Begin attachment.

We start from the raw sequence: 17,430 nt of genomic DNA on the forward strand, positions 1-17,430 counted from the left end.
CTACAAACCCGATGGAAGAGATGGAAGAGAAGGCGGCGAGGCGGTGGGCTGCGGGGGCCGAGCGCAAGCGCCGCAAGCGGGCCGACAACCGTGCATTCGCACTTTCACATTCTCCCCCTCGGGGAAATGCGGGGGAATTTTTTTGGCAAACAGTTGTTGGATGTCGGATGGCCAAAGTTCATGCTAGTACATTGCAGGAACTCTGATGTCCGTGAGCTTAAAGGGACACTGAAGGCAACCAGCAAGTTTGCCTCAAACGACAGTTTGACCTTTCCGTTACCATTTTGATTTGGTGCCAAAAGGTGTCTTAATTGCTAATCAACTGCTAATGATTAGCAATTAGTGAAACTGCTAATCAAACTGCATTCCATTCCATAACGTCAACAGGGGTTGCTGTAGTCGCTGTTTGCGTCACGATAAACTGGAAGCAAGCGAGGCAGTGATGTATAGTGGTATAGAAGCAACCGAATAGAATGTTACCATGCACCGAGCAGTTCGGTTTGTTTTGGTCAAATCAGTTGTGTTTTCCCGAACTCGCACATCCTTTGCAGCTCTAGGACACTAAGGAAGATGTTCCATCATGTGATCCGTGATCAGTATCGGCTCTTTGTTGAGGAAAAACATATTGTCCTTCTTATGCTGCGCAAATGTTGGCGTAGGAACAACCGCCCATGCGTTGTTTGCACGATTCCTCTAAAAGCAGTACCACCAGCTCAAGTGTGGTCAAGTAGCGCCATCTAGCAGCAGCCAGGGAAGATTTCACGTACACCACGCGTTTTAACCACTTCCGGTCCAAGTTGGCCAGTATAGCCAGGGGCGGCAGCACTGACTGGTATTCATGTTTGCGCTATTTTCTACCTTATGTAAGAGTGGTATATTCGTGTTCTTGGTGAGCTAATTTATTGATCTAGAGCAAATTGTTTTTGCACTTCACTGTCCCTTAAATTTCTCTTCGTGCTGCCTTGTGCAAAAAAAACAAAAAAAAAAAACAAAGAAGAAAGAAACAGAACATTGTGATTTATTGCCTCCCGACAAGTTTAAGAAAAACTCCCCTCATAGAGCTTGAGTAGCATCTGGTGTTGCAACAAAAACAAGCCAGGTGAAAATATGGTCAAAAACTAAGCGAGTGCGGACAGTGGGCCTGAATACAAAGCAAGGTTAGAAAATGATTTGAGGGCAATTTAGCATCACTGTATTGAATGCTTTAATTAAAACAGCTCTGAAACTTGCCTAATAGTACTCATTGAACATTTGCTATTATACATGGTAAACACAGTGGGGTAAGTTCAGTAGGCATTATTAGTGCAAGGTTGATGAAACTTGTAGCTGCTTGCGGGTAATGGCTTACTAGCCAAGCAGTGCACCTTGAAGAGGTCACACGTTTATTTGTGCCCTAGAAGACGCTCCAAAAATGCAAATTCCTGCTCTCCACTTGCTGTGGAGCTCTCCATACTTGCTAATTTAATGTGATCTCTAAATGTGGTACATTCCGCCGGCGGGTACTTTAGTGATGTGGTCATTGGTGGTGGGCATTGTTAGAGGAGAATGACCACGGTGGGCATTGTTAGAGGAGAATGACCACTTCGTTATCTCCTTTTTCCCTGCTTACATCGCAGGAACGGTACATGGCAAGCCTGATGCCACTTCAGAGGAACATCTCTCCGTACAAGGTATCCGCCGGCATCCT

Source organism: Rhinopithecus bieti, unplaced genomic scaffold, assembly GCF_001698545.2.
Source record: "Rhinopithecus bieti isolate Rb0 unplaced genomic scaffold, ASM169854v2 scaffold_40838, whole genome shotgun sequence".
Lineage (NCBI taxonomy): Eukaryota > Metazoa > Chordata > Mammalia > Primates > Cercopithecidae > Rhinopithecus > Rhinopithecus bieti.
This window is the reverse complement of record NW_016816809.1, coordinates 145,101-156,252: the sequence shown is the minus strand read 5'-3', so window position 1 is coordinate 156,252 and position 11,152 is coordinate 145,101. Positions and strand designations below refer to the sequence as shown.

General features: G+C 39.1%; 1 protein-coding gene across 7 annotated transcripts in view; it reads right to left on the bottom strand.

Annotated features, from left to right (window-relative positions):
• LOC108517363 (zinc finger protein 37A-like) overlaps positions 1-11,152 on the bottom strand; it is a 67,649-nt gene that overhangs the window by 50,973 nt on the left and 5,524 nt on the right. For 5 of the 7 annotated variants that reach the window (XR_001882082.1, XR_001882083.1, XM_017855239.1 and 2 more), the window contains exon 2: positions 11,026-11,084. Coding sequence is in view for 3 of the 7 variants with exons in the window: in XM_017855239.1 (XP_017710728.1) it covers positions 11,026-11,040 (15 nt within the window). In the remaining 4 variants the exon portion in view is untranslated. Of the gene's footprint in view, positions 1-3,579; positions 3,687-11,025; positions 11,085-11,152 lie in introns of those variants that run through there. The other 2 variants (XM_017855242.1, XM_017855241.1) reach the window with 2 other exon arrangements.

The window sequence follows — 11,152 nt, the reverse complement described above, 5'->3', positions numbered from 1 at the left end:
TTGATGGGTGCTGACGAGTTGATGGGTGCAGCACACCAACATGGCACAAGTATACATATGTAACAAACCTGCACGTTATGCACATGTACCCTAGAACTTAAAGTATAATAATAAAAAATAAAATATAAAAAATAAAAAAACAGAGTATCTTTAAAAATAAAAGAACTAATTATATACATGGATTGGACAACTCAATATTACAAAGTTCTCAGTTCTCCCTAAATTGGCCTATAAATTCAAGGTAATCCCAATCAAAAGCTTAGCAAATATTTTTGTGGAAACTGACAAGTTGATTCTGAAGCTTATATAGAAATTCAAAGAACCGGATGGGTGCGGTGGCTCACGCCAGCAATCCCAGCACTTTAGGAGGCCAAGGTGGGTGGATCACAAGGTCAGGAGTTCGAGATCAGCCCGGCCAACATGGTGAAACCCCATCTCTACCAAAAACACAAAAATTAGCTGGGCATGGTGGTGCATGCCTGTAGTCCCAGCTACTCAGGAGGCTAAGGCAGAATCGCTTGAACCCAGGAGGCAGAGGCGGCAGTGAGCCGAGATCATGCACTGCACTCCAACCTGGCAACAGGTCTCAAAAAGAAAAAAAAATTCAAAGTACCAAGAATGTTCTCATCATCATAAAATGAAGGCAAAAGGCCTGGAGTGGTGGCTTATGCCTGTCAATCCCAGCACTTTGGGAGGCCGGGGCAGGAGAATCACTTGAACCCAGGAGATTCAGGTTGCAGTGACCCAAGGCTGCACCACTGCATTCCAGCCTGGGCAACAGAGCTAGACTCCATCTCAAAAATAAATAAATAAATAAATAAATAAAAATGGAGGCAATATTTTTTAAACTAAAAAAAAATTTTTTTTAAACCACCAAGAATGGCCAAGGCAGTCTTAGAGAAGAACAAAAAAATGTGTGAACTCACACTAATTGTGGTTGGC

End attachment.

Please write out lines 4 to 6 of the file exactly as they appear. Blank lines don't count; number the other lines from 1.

Source record: "Rhinopithecus bieti isolate Rb0 unplaced genomic scaffold, ASM169854v2 scaffold_40838, whole genome shotgun sequence".
Lineage (NCBI taxonomy): Eukaryota > Metazoa > Chordata > Mammalia > Primates > Cercopithecidae > Rhinopithecus > Rhinopithecus bieti.
This window is the reverse complement of record NW_016816809.1, coordinates 145,101-156,252: the sequence shown is the minus strand read 5'-3', so window position 1 is coordinate 156,252 and position 11,152 is coordinate 145,101. Positions and strand designations below refer to the sequence as shown.